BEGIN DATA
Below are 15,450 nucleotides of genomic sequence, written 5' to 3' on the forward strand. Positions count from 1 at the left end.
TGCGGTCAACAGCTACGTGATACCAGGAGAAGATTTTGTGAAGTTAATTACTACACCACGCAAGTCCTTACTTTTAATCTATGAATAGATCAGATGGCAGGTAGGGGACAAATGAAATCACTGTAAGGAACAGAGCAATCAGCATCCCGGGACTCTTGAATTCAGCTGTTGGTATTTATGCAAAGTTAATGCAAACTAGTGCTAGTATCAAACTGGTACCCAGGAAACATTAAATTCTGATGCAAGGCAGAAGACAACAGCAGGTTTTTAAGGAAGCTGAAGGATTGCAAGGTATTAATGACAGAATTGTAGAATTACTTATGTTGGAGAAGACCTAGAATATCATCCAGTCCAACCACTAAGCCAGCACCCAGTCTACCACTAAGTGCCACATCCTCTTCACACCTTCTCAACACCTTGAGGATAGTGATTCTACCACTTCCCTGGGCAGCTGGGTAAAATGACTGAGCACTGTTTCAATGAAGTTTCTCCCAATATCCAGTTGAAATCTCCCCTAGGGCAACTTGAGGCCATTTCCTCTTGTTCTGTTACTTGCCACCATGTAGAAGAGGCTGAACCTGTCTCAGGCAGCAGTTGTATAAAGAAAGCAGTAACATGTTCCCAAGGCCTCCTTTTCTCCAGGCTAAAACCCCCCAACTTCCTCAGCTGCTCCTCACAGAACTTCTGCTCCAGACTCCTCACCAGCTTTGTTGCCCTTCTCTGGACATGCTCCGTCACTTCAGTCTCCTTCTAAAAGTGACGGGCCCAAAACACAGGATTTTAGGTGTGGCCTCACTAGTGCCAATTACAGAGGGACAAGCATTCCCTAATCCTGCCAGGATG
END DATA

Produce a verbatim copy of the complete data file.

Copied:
Below are 15,450 nucleotides of genomic sequence, written 5' to 3' on the forward strand. Positions count from 1 at the left end.
TGCGGTCAACAGCTACGTGATACCAGGAGAAGATTTTGTGAAGTTAATTACTACACCACGCAAGTCCTTACTTTTAATCTATGAATAGATCAGATGGCAGGTAGGGGACAAATGAAATCACTGTAAGGAACAGAGCAATCAGCATCCCGGGACTCTTGAATTCAGCTGTTGGTATTTATGCAAAGTTAATGCAAACTAGTGCTAGTATCAAACTGGTACCCAGGAAACATTAAATTCTGATGCAAGGCAGAAGACAACAGCAGGTTTTTAAGGAAGCTGAAGGATTGCAAGGTATTAATGACAGAATTGTAGAATTACTTATGTTGGAGAAGACCTAGAATATCATCCAGTCCAACCACTAAGCCAGCACCCAGTCTACCACTAAGTGCCACATCCTCTTCACACCTTCTCAACACCTTGAGGATAGTGATTCTACCACTTCCCTGGGCAGCTGGGTAAAATGACTGAGCACTGTTTCAATGAAGTTTCTCCCAATATCCAGTTGAAATCTCCCCTAGGGCAACTTGAGGCCATTTCCTCTTGTTCTGTTACTTGCCACCATGTAGAAGAGGCTGAACCTGTCTCAGGCAGCAGTTGTATAAAGAAAGCAGTAACATGTTCCCAAGGCCTCCTTTTCTCCAGGCTAAAACCCCCCAACTTCCTCAGCTGCTCCTCACAGAACTTCTGCTCCAGACTCCTCACCAGCTTTGTTGCCCTTCTCTGGACATGCTCCGTCACTTCAGTCTCCTTCTAAAAGTGACGGGCCCAAAACACAGGATTTTAGGTGTGGCCTCACTAGTGCCAATTACAGAGGGACAAGCATTCCCTAATCCTGCCAGGATG